That perspective changed when our teacher turned off the lights for one class, rolled down the screen projector, and showed us America and the Holocaust. We learned to our shock that the US DID know about the Holocaust in its early stages, could have saved six thousand Jews just by granting them visas, and ignored the problem until Jews working for the government alerted the President, getting fired for their trouble. Even worse, the government bureaucrat who stopped most of the visas from getting delivered never got punished. Breckenridge Long retired to a ranch and rode horses for the rest of his life. He never admitted his mistake, even when denying Jewish orphans an American sanctuary.

Our teacher then balanced this injustice with All But My Life, a memoir by a Holocaust survivor who has font memories of the US soldiers, even marrying the one who rescued her and ten other girls from an abandoned camp. Gerda Weisman Klein maintained an optimistic determination to survive, since surviving a death camp "was the greatest revenge". Her optimism helped the class brace itself for Night, a much more harrowing and traumatizing read, as well as Tzili, a fictional account of a mentally-delayed girl avoiding the death camps but still suffering when the Holocaust hits close to home.

Holocaust Literature didn't change my life, but it changed my perspective on the individual's power. If we had stopped Hitler when he invaded the Rhine lands, 5 million lives would have been spared. If Breckenridge Long had let go of his Anti-Semitism, then we may have had less refugees crowding the European ports, waiting for Nazi soldiers to drag them onto camps. If Eli Wiesel had listened to the nurse wanting to escort him to safety, he could have avoided Auschwitz.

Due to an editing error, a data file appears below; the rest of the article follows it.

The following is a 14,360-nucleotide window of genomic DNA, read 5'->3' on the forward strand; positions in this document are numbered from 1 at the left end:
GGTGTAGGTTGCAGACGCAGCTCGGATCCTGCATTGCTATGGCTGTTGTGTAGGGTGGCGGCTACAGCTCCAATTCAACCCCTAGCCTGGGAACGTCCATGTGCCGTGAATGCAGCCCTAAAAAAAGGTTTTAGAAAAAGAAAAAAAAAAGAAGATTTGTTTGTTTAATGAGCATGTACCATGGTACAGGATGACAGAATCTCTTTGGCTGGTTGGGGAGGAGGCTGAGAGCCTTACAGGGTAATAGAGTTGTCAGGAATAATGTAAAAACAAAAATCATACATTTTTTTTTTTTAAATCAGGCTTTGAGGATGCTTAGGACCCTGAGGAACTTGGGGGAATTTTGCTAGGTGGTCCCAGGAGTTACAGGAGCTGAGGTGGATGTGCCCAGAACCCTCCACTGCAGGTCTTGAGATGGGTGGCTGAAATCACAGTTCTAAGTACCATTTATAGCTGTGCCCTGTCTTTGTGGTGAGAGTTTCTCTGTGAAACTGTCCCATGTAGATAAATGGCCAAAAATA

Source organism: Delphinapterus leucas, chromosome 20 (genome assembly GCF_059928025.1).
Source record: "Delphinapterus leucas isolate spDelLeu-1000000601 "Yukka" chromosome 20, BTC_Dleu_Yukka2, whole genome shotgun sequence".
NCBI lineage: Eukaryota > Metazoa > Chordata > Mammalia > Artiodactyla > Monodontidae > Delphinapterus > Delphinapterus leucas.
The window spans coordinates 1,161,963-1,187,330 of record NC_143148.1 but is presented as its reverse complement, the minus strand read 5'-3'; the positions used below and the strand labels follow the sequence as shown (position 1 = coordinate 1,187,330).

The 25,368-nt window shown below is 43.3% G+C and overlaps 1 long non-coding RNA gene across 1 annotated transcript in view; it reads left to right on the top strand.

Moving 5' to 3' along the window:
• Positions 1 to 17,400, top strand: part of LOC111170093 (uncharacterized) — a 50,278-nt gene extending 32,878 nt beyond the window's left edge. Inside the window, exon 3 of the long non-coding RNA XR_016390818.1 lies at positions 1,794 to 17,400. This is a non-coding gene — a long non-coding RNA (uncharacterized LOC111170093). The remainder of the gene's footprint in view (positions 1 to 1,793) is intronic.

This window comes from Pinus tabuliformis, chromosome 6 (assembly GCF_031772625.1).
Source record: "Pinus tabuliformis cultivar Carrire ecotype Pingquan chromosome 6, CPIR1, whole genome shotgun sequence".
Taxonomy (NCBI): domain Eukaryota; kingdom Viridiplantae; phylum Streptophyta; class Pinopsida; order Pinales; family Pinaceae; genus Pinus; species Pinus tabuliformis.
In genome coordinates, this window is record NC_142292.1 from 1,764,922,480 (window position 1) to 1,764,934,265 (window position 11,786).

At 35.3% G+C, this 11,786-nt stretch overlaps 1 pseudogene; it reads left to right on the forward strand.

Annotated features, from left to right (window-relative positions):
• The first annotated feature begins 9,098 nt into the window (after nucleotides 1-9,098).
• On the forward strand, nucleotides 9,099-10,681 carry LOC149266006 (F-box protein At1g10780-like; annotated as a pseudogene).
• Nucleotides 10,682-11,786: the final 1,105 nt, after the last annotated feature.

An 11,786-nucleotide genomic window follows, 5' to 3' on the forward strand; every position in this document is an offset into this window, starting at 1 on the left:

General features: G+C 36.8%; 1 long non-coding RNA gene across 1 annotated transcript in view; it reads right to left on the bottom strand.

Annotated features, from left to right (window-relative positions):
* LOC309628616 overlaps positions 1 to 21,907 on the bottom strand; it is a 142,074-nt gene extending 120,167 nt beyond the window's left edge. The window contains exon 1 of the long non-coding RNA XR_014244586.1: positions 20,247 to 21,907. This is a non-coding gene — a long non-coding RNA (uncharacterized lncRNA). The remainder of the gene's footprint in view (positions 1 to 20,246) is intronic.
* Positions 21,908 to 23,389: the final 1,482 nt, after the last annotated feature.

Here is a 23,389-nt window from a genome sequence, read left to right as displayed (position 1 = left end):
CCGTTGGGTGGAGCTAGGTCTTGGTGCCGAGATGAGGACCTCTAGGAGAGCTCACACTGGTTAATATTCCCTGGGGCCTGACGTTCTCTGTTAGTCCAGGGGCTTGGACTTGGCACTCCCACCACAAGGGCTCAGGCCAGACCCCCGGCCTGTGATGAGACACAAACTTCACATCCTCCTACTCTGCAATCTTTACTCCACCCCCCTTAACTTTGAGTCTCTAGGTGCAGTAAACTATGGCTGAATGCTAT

The novels we read focused on the individual's power by proxy, since they were novels: Tzili, The ShawlWartime Lies, and The Plot Against America. Tzili through her quiet, persistent search for a new home invites compassion for every individual, no matter what their position in life; Wartime Lies explores what a false identity can do to a child's psyche as he hides from war as well as his courageous aunt; and The Plot Against America showed the growth of the author's fictional counterpart in a much more hostile America, with a Nazi-sympathizer as the president and the Jews slowly losing political power.Our teacher combined traditional English teaching to emphasize how the Holocaust stripped the individual of an identity and basic human rights, whether or not someone encountered the horrors of the camp.

I learned how to care for people again in this class, through my love of books and dormant righteous fury. I found what I could do: obtain an internship talking with a Holocaust survivor, write a comic expressing my conflicted feelings, and find more books on the subject.

Will I march in Poland, facing a hail of stones and seeing the horrid barracks? Probably not, unless for research. Will I write a comic that explains an appropriate punishment for Breckenridge Long? Probably, if I do enough research about the time period. Will I remember that every person who suffers is an individual, though? Yes I will. I will remember the voices of real and fictional survivors, those who told us to look at the Holocaust in a new way. We prove Hitler wrong when we see them as people, not as potential hair suppliers or cattle to be herded in trains. Let's keep doing so, even if there are no more Jews in Europe.